NHS staff to strike over pension changes

NHS employees are to stage protests and industrial action on 10 May over changes to their pension schemes.

The majority of members of the Public and Commercial Services (PCS) union and Unite, which include health visitors, pharmacists and paramedics, voted in favour of industrial action.

Concerns regarding the NHS pension scheme changes cover two main areas:

  • The linking of the NHS pension age to the rising state pension age, which is set to rise to 68.
  • Most NHS members will see their pension contributions increased from 6.5% to 9.3% over the next three years, which comes after a two-year pay freeze.

Rachael Maskell, national officer for health at Unite, said: “The government is picking the pockets of health workers by an average of £30 a month in order to pay for pension changes, which will see people having to work longer to get less.

“This attack comes against a backdrop of pay freezes and the threat of regional pay in the public sector. In the face of continued attacks, health workers will be stepping up their campaign and looking to join other public sector workers in taking action on 10 May.”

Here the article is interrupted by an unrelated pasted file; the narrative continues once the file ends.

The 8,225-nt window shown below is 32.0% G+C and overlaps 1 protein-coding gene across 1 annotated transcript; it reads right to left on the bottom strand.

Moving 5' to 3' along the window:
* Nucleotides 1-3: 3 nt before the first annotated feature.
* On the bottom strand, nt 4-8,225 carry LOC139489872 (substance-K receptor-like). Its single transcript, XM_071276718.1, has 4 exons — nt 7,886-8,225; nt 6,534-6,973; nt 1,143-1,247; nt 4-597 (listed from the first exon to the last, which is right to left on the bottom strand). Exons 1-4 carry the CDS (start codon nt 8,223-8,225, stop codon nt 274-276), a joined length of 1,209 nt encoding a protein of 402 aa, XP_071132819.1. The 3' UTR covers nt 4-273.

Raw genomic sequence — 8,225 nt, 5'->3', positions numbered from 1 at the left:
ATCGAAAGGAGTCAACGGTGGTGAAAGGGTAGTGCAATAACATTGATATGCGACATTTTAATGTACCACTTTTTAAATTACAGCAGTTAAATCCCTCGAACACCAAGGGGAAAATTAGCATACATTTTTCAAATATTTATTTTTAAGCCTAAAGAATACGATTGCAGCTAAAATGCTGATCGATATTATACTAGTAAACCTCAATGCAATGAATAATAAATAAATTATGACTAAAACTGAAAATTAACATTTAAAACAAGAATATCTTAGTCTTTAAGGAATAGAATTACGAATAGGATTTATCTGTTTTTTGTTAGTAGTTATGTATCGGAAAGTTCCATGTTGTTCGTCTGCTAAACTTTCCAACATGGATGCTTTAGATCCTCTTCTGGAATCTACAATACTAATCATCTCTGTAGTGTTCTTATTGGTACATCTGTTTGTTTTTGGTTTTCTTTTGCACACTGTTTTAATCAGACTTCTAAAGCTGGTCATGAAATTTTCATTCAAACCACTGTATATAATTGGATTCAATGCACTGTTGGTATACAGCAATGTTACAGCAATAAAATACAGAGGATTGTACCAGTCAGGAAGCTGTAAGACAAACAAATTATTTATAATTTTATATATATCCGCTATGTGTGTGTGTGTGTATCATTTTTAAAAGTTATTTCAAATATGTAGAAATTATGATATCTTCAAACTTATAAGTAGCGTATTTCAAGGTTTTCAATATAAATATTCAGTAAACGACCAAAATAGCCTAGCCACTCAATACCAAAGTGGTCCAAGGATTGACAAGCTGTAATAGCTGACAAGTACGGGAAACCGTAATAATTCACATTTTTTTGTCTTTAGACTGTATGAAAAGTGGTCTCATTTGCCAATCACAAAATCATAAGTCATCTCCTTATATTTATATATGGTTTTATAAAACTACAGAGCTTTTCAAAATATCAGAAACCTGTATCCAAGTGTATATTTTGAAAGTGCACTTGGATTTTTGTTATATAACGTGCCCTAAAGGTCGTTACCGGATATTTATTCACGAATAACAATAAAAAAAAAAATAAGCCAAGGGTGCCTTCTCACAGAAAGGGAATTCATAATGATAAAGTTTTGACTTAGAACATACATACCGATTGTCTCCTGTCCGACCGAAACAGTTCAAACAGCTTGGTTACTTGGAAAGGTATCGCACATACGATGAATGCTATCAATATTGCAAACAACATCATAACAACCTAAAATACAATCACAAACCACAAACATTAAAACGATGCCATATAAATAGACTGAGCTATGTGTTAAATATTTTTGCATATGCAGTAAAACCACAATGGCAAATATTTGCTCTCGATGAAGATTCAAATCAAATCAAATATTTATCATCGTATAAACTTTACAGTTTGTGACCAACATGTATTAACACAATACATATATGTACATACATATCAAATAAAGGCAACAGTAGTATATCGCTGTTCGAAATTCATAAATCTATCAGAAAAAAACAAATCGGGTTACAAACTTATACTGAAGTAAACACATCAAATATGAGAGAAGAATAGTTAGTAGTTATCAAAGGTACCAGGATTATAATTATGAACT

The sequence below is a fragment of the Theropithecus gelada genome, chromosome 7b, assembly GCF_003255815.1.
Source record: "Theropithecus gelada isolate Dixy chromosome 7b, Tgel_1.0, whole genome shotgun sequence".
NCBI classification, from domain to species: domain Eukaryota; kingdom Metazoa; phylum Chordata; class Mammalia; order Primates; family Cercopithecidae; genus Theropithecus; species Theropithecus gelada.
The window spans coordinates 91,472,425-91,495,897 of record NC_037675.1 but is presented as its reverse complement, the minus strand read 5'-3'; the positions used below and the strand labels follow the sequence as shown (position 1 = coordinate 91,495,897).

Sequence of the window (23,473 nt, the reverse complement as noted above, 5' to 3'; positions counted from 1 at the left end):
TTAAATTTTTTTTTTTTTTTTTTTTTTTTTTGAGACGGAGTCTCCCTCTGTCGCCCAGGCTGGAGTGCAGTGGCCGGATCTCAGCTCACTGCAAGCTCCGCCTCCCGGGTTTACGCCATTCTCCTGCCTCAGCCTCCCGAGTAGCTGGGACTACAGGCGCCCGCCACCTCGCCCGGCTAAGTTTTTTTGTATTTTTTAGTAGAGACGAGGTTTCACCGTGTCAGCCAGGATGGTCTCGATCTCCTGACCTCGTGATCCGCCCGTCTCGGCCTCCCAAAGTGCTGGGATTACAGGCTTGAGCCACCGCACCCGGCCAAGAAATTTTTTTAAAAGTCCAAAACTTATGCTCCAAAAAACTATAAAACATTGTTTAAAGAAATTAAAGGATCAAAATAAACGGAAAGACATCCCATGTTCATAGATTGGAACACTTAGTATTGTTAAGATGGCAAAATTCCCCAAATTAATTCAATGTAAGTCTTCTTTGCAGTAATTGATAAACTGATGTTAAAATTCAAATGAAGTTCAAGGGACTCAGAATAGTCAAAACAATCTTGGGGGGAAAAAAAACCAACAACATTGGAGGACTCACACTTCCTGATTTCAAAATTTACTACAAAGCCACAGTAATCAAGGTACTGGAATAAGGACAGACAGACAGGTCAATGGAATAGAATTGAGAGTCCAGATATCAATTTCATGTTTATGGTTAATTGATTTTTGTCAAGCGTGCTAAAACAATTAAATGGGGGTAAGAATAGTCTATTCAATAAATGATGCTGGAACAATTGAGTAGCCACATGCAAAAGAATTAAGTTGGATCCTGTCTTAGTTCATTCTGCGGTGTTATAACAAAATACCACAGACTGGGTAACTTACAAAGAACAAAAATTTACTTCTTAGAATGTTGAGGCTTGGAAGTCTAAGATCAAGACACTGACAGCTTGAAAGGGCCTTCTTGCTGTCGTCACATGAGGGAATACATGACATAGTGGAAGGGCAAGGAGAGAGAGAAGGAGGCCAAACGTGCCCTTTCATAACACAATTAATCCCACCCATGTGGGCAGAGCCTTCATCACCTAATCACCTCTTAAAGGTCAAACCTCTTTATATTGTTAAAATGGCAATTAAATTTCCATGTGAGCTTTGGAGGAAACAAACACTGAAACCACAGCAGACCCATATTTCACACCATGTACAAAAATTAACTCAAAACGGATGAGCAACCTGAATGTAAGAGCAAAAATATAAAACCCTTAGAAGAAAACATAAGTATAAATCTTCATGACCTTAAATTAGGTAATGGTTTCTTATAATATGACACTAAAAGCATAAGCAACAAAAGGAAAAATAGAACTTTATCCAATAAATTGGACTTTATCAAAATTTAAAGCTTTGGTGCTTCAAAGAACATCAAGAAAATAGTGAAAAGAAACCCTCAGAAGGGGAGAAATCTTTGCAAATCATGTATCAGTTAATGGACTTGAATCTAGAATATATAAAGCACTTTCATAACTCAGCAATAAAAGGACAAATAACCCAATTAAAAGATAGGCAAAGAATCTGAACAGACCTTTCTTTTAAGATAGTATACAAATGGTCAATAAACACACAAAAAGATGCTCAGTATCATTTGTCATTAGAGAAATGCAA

Simon Burns, health minister, said: “The NHS and those working in the health service should never take action that would harm patients. No concessions will be won through the threat or use of industrial action.

“We have had extensive discussions with trade unions and employers to ensure that the NHS staff who dedicate their lives to treating us continue to receive a pension which is amongst the best available, as well as being fair to the taxpayer.

“We realise there are concerns from some staff about working longer, this is why we have set up a group with all unions to look at how staff can be fully supported when working later in life.

“Pension reform is necessary because people are living longer, healthier lives. The proposed final agreement will protect all those within ten years of their pension age from any further change.

“Most low and middle earners working a full career to their new pension age will receive pension benefits at least as good, if not better, than they get now.”

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